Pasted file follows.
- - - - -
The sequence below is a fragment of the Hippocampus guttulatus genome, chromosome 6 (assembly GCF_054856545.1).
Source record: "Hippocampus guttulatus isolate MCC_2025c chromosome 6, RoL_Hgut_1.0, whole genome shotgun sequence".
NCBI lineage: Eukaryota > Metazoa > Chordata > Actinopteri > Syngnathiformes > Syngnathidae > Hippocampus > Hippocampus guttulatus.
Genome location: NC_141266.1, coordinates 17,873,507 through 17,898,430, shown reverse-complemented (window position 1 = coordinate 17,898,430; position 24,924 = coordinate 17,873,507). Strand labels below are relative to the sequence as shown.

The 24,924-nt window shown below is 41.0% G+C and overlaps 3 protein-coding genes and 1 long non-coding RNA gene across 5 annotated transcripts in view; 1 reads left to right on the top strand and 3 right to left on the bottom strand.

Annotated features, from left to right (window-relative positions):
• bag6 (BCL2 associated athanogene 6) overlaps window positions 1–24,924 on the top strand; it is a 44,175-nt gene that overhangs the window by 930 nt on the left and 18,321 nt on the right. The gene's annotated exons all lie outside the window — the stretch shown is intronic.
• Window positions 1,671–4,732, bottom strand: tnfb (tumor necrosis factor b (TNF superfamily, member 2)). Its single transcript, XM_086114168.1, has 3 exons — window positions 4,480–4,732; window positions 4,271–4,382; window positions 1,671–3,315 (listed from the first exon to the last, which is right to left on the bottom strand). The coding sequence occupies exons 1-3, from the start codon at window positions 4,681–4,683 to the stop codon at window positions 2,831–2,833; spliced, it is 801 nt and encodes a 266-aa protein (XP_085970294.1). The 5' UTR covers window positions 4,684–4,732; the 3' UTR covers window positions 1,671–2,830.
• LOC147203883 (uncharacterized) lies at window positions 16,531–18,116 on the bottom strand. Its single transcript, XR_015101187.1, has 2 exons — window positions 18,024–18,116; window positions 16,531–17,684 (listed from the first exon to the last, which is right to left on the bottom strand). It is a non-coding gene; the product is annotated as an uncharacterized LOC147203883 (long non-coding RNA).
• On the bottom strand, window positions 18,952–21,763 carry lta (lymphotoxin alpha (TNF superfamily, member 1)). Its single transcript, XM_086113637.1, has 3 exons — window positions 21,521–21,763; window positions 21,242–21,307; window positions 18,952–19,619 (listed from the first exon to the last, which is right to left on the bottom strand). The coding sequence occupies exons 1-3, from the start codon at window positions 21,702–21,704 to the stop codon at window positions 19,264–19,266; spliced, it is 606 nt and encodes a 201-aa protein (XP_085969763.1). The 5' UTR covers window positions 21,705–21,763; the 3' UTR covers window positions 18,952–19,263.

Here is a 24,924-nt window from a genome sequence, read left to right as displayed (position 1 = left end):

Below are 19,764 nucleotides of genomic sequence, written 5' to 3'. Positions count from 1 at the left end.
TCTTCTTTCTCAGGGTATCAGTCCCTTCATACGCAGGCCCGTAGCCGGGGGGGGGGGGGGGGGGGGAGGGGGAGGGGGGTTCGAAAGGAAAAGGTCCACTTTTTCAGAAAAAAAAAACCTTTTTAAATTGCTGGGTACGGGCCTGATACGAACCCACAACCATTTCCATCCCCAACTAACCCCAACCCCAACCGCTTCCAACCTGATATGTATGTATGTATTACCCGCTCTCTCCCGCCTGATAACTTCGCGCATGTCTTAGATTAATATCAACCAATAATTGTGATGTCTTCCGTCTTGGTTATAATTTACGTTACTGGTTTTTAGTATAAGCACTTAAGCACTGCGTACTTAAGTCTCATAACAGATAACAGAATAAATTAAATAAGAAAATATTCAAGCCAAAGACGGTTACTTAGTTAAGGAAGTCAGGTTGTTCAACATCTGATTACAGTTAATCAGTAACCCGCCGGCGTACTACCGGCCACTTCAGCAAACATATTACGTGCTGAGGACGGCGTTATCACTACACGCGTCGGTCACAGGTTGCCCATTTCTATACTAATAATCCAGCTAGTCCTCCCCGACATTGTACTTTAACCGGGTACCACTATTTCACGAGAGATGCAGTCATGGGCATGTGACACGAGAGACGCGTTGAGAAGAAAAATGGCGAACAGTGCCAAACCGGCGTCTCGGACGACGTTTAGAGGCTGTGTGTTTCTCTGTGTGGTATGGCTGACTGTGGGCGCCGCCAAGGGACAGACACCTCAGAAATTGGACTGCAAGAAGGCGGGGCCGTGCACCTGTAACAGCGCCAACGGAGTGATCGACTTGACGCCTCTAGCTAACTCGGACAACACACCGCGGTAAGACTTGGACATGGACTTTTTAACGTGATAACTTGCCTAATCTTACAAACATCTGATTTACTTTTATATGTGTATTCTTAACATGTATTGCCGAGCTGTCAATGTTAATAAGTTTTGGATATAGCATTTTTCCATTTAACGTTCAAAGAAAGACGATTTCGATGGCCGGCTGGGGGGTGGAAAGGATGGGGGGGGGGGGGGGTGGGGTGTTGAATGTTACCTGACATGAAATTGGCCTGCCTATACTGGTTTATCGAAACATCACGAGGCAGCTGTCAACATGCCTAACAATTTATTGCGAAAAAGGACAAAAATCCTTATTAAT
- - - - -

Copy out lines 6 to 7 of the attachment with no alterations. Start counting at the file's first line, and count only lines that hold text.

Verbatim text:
Annotated features, from left to right (window-relative positions):
• bag6 (BCL2 associated athanogene 6) overlaps window positions 1–24,924 on the top strand; it is a 44,175-nt gene that overhangs the window by 930 nt on the left and 18,321 nt on the right. The gene's annotated exons all lie outside the window — the stretch shown is intronic.